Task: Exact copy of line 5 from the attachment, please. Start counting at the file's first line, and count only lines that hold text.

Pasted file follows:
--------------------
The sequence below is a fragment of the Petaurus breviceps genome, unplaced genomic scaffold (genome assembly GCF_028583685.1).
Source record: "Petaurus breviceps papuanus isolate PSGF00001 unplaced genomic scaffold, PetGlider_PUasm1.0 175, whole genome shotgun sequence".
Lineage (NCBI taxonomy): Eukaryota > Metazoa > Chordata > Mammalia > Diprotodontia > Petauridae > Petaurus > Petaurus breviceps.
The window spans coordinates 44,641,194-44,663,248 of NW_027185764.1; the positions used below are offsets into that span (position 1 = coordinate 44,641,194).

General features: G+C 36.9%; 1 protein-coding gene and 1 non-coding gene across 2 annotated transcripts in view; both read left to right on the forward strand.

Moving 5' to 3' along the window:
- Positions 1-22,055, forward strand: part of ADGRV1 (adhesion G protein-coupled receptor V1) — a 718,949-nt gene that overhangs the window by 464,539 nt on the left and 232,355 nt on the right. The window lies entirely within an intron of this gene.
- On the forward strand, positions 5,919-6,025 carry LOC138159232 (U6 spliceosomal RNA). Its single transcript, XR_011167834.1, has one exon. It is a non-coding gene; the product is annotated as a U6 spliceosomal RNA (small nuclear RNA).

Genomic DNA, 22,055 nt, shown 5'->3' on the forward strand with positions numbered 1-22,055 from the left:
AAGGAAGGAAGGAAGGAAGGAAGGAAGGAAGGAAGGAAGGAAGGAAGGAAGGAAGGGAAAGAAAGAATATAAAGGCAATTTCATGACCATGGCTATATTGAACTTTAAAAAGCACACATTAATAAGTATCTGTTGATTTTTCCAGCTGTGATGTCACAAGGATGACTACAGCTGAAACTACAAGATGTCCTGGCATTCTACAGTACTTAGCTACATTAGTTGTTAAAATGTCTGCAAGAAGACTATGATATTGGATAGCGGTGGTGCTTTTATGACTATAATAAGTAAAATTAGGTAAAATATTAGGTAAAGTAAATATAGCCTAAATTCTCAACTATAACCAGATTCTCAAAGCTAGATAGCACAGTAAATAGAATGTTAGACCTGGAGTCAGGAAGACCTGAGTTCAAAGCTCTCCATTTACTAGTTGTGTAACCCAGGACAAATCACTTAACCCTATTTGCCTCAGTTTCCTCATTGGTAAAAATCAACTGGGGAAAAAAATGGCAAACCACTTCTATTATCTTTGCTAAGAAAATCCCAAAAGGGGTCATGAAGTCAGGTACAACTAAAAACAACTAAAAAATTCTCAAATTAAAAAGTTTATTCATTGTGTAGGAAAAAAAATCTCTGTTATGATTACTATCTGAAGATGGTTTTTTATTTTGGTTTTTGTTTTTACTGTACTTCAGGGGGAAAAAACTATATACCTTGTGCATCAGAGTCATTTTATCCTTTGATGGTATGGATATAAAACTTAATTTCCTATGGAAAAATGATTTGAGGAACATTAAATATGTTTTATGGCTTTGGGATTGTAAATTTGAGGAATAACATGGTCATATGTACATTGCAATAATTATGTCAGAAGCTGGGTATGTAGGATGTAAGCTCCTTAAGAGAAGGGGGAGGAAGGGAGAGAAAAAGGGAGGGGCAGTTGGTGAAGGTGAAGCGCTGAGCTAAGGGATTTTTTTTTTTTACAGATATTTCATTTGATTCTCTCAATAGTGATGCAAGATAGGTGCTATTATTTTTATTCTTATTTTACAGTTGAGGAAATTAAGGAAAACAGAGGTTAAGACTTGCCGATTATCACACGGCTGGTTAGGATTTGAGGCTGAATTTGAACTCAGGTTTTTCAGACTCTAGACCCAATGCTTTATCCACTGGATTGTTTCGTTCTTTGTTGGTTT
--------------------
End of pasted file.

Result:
General features: G+C 36.9%; 1 protein-coding gene and 1 non-coding gene across 2 annotated transcripts in view; both read left to right on the forward strand.